Elgar’s early Froissart Overture (1890, his first work for orchestra) is more of a symphonic poem – akin in essence to In the South rather than Cockaigne – and because he at this point in his career did not risk the comparison (also with Strauss, though it is unlikely he was aware of that composer’s virtually contemporaneous works), following Grace Williams’s less than refined orchestration, as Stephen Johnson well said in his note: “could any other English composer [at this time] have orchestrated with such delicacy and panache?”. Probably not, but it needed a conductor and orchestra of this quality to make Elgar’s original genius shine forth.
And so the stage was set for Walton’s Second Symphony (1960), and the result was an account of considerable merit. Otaka certainly had the measure of this still-difficult work – difficult to play and also to interpret in terms of making the work come across as genuinely symphonic, rather than as a chiaroscuro of gesture and emotion.
There is an underlying, almost consistent, vein of anger – as there is in the pre-war First Symphony – in the later work, but whereas the First’s ultimate steely triumph is wholly positive, in the Second the conclusion is far more hard-won, less ‘triumphant’, perhaps more damaged as the G-minor ending is fiercely rammed home, permitting no relaxation of tension.
This was Otaka’s triumph, as well as that of BBCNOW and of the composer, and there, one might feel, one should leave matters, save that many in Proms audiences do not appear to appreciate the simple fact that, when they clap unnecessarily between movements, they spoil the concentration of other listeners (in the Hall and over the air) and more importantly of the musicians as well as the overall flow of the piece. Malcolm Sargent – and Henry Wood, too, from what I’ve been told – hated inter-movement applause, and would stand, still facing the orchestra, with their left arm raised: that soon got the message across.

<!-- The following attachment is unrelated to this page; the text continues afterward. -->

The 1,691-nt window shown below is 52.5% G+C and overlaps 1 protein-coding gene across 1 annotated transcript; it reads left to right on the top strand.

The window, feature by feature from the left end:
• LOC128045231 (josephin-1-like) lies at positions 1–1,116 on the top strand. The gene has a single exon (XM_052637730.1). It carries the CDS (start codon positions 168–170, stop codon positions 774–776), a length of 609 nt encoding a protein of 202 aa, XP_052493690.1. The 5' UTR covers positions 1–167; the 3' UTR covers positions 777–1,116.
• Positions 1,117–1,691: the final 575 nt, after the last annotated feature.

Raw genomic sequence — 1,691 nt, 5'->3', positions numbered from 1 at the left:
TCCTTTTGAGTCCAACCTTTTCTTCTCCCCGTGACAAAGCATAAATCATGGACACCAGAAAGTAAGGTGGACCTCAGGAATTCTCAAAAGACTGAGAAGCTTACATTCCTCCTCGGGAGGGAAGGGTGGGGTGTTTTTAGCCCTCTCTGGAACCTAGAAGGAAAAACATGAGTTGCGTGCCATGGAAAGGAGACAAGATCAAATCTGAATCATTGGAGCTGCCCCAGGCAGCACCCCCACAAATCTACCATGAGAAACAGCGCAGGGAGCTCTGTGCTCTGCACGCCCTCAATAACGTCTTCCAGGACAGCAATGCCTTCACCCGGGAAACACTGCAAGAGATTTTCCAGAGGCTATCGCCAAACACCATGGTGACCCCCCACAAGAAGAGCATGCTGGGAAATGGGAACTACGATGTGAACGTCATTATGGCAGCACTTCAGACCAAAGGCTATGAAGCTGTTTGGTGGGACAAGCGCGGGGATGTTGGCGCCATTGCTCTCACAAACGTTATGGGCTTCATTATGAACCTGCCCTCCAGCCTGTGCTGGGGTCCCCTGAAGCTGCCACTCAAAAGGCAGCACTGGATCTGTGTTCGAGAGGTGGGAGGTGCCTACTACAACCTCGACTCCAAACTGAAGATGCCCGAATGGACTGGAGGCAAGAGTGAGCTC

There are two further points, both stemming from the programme book. Throughout, it referred to Vaughan Williams’s Violin Concerto as the Concerto accademico – its original title, to be sure, but one which the composer expressly removed more than a dozen years before he died (in 1958) – which fact was also mentioned in the programme. If the composer changes the title of a work, and wishes the first to be no longer used … but for the BBC to tell us that Vaughan Williams amended the heading, at the same time as insisting on using the first one, makes one wonder what is going on.
The other matter is the startling addition of an Opus Number to the Walton Symphony – 93. Walton didn’t use such identity at any time, and as the Symphony has proceeded on its career for 55 years without such inauthentic cataloguing, who now has taken it upon themselves to add one – but not to the Spitfire Prelude and Fugue?